OA Treatments, From Pills to Injections

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In regards to treatments of osteoarthritis, I have oral medications and I have injections. The group of oral medications are referred to as non-steroidal anti-inflammatory drugs, and we have multiples of those. And all of those basically are there to decrease inflammation, pain, and swelling, and that's the difference between a non-steroidal anti-inflammatory drug and acetaminophen or Tylenol. They only work for fever and reducing pain. So that's basically the oral medications that we have available.

What we also have available for osteoarthritis is local injections. We've been doing steroid injections into different joints for literally 50 to 75 years. The most common injection is going to be corticosteroids, and that is usually mixed with an anesthetic-- a numbing agent-- and that is injected locally into a joint. The most common one that people are aware of is either going to be in your shoulders or specifically into the knees. That's the most common series.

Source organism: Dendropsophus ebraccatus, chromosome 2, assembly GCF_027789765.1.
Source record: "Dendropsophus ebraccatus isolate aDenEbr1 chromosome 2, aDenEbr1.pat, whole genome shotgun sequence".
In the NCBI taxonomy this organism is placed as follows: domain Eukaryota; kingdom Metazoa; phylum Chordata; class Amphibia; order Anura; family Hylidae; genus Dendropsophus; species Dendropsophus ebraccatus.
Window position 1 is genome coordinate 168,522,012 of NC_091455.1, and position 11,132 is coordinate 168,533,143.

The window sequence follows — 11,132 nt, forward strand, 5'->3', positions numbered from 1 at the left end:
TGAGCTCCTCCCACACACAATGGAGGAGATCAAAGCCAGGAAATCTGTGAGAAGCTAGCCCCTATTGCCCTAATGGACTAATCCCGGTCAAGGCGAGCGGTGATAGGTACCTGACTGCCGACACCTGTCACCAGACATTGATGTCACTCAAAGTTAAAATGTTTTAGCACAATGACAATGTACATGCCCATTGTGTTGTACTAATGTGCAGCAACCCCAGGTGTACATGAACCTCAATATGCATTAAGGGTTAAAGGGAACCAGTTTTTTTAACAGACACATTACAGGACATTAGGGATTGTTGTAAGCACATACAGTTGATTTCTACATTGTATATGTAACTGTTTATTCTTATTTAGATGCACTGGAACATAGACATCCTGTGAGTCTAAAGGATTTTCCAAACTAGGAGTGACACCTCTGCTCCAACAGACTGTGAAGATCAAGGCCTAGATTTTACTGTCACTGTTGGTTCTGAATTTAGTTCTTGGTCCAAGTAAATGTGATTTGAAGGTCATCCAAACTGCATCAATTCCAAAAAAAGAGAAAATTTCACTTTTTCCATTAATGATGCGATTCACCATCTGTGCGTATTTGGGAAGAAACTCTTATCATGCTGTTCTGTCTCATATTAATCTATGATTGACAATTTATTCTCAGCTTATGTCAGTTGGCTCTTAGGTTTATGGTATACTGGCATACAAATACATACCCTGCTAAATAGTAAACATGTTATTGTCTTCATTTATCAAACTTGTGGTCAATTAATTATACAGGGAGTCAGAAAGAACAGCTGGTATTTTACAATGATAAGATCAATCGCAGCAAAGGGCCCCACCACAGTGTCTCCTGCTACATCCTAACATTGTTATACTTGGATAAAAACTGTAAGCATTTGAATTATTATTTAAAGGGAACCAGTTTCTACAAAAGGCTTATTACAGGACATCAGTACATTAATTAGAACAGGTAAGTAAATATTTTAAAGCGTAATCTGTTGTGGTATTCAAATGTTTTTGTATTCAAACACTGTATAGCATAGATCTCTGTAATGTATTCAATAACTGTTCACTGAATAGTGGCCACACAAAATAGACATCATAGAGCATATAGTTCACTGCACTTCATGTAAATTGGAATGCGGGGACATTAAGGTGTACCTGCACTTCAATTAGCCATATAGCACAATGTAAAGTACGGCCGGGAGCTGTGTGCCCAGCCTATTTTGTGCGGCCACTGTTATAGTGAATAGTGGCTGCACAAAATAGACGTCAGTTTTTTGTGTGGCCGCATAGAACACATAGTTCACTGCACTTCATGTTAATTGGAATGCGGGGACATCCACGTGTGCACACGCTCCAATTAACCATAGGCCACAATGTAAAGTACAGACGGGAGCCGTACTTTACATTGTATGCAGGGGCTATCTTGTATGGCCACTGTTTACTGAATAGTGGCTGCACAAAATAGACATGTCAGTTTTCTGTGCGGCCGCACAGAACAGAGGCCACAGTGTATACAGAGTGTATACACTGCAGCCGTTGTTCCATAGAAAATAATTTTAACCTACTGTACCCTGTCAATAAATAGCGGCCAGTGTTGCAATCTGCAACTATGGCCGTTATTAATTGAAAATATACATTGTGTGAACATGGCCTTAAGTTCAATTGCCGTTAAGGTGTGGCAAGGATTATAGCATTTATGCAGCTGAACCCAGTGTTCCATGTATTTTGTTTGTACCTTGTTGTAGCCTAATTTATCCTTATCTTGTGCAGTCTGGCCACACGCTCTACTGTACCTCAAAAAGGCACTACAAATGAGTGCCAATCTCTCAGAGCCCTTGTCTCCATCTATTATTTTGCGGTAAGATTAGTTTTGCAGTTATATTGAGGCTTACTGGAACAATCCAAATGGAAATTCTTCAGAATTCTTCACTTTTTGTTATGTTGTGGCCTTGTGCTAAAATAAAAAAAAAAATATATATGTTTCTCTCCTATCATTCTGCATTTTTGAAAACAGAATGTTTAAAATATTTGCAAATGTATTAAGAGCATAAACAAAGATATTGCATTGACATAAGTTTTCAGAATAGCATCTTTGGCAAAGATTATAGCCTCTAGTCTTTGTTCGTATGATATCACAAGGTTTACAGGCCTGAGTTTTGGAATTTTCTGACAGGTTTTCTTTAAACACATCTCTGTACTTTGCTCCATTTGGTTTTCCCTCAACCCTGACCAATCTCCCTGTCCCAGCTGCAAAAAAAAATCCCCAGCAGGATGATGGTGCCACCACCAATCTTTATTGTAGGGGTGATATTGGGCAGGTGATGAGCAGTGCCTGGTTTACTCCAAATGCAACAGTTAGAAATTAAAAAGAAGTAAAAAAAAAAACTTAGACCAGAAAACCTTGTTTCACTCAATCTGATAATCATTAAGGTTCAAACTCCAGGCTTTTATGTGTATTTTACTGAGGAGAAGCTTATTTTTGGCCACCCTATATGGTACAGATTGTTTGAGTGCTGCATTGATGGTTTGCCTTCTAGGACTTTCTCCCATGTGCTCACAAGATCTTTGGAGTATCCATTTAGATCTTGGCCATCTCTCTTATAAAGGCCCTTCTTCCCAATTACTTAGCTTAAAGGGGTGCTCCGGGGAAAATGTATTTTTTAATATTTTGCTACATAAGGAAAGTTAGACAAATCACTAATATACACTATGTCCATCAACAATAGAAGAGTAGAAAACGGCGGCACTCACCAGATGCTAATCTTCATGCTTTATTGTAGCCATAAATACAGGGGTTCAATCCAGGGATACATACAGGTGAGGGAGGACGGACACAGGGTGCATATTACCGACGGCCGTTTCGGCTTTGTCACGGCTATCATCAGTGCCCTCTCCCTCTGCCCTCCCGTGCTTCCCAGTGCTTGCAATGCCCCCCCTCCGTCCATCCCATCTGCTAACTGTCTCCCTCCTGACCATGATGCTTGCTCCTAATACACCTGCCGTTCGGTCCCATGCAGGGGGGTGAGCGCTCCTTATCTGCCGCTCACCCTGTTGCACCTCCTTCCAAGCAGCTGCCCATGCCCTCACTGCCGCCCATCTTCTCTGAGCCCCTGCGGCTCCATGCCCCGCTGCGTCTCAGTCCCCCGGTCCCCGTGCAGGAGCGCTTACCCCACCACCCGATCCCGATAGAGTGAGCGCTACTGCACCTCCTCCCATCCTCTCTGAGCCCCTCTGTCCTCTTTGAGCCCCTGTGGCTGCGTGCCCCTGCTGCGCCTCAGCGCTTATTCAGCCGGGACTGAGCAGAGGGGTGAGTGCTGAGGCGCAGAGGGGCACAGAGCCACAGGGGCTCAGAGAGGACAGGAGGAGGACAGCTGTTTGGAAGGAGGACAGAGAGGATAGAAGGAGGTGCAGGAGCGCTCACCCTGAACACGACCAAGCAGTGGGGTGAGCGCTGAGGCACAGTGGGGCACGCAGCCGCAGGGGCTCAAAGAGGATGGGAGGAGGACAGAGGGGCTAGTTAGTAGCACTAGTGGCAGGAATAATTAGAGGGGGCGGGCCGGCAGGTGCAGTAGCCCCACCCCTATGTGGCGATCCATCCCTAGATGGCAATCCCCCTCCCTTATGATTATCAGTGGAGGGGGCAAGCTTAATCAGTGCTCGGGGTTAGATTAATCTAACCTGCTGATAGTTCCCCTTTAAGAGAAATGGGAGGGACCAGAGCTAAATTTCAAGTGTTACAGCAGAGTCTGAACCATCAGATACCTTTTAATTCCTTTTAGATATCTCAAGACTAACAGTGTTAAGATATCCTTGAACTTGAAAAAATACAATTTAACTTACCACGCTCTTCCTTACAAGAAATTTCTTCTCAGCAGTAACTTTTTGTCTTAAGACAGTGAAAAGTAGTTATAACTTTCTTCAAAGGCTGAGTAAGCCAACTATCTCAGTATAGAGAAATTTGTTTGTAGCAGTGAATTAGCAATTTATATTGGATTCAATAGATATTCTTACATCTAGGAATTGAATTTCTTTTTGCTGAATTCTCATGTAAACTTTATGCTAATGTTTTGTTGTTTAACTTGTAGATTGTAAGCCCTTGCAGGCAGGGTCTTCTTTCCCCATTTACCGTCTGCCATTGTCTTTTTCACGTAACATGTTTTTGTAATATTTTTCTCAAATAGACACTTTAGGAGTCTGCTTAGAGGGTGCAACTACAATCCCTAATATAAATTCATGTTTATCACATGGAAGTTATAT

But when cortisone injections don't work, what's my next option? The next is a group of medications called viscosupplements, and this is a material called hyaluronic acid. And hyaluronic acid is the essence of the lubricating and anti-inflammatory component of your own joint fluid to begin with.

Well, companies were smart enough and derived a large portion of these from rooster comb. And this is what is called the "chicken cartilage injections," and these have been using for the last 10 years or so, this is a series of one, three, or five injections into a knee.

But the future will be-- what are the regenerative drugs going to do for us? What is PRP, and what are stem cells going to do for us in the future? And time will tell on those.